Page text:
U.S. ethanol continues to be in high demand in Canada, Brazil, China, etc. Investors are missing the boat here. Meanwhile, Washington continues to interfere with the domestic energy industry.
This from a "Market Watch" story: "..an Iranian official was quoted as saying it would be “illogical” for Iran to freeze production ..." So there it is; Iran is not on board..........
The numbers look pretty good, thanks for the work. Too bad no one can factor in the damage that will be done if or when they have to add debt and/or spin off assets. And all very much depends on the length of time it takes for oil prices to recover and to what level they can rise to.
Heard a guy on one of the TV business channels Friday who is very bullish on U.S. domestic producers for the long haul. Said that the U.S. will be the most stable and dependable place to contract oil purchases going out the next decade. He cited social, political, economic conflict in the Middle East, Nigeria, Venezuela, etc. as problematical. Made a lot of sense, but I'm not buying here either.
Manuel, that's going back a really long time! Everyone involved in the Rubbermaid deal is long gone. However, you make an interesting point. What, NWL was around $50 per back then? Hmmmmmm
Verizon's top line is not dependent on commodity prices. Verizon sells a service. Who was saying that VZ could not pay its dividend? I want to know so that if that person turns up in an interview I can safely ignore his or her advice.
$40 does not seem like much of a spike. It would be nice to see oil stabilize around that price. But what if the dividend is eliminated? It would be very painful but at least it would be a lot smarter than to sustain the dividend by borrowing. Extreme caution is recommended here. This is not for the faint of heart.
"... they have extended projected capital spending budget cuts through 2017... ." They are willing to sacrifice exploration and development so they can continue paying the dividend. This is called "robbing Peter to pay Paul." What happens when they run out of cash? How do they grow the company two or three years down the road? At some point they have to start borrowing.
I got out of this one before the end of 2014. Since then MCD seems almost bulletproof (observe today's gain in spite of lousy sales numbers). It almost looks like a good candidate for some channel trading - low $90's buy / high $90's sell.
You are correct in recognizing that MCD is no longer a growth stock. However, I would watch very carefully if/when interest rates start going up. Dividend stocks usually get hammered. Have an exit strategy. You can always get back in after the "professional investors" have calmed down.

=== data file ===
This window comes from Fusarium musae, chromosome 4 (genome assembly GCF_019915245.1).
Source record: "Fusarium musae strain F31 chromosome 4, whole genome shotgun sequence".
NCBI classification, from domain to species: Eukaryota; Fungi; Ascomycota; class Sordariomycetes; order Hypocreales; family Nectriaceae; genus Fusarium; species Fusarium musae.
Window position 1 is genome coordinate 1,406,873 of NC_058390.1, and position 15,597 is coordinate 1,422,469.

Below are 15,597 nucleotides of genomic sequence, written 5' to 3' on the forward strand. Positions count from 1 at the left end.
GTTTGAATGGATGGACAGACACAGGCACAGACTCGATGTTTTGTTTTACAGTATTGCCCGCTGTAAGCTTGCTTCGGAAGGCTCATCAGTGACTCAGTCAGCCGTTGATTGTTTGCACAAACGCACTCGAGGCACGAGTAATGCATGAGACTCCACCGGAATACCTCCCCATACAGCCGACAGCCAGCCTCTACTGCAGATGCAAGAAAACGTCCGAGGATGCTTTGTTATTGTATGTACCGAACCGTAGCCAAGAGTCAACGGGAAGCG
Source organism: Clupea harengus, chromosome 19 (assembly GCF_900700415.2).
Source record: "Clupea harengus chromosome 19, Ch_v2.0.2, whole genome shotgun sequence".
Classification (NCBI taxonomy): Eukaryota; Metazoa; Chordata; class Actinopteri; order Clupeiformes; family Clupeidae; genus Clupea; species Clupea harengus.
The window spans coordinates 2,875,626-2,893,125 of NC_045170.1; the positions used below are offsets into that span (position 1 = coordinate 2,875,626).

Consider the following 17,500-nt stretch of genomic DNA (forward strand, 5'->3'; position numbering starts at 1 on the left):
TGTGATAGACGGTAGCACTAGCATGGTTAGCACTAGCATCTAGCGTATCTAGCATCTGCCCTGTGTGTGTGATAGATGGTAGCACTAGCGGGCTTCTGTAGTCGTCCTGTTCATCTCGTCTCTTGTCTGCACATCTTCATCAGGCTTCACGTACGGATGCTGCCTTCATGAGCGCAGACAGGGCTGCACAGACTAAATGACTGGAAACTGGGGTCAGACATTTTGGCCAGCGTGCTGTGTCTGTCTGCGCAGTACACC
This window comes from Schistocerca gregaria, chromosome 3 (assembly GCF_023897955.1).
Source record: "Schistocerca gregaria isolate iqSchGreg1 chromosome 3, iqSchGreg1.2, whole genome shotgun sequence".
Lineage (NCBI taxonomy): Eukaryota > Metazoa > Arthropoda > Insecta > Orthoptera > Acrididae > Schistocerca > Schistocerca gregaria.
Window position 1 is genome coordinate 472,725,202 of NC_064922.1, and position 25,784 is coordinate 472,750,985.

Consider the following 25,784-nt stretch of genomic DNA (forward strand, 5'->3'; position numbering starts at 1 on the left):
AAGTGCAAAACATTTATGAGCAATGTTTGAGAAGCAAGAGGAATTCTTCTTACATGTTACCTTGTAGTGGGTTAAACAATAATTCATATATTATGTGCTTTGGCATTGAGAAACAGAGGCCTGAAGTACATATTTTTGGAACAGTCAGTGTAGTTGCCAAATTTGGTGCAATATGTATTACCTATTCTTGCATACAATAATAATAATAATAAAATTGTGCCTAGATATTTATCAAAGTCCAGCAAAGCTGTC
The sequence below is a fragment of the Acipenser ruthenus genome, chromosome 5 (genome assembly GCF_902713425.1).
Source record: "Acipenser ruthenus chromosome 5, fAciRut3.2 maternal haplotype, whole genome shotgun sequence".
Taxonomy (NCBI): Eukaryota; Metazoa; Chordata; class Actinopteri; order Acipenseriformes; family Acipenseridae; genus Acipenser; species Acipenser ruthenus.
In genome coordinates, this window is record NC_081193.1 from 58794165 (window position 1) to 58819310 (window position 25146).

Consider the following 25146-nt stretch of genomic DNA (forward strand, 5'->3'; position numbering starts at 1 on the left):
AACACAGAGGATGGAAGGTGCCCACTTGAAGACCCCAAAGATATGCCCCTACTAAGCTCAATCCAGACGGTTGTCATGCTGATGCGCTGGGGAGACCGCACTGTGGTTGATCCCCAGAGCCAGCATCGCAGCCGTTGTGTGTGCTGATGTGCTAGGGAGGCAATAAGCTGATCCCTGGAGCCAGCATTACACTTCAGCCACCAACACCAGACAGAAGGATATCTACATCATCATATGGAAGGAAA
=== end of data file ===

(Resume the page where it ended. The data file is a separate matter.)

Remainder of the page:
At 8 times that puts COP under $30. Proportionally the dividend would be about $1.50 at current yield. Of course Jones could be overly pessimistic in their analysis.
Well, it's always an honor to hear from one of the Great Thinkers of our New Age of Enlightenment. I guess we can all learn a thing or two from rwh4fshg.
Manuel, you got it mostly right. It happened in Japan, not china. But you 100% right about another bad news day for the golden arches.
Wouldn't be my first mistake in the market. I fully expect that COP will recover at some point, the trick is to figure out when. I no longer have the stomach or investment horizon to mess around in commodity driven stocks. I just never seem to get the timing right. Bought COP before the PSX spinoff so I've been through the entire cycle once and do not intend to hang around and go full circle again. I DID make some money so, yeah, I'm convinced I did the right thing. Isn't making a profit the whole point of this exercise? The stock market is what it is, I don't like to make a moral issue out of every trade.
How does the price of oil get cut in half and COP is still trading in the high 60's? It does not make sense to me. Every commodity driven stock I've ever looked at the share price was driven by the price of the underlying product. Take a look at gold or copper miners the past few years. What am I missing? Someone posted that the dividend is in danger - another a negative that the market seems to be ignoring. I've sold my COP shares and would not touch another oil or oil services company at this time.
I own other stocks. Agree about reinvesting divvys. But dividends don't make sense when you are losing principal. These fast food joints are cannibalizing themselves. Less than ten minutes drive from my home I have four McDonalds. Also have Wendys, Burger King, Taco Bell, Arby's, Chinese places, pizza shops, mall food court, grocery store food court, three or four Subways plus the usual selection of independent and chain sit-down restaurants (Appleby's, Cracker Barrel, Panera Bread, Chipotle). All are chasing a finite number of customers. While other sectors are consolidating the restaurant industry seems to be fragmenting more and more. I guess I just don't like the restaurant stocks at this point.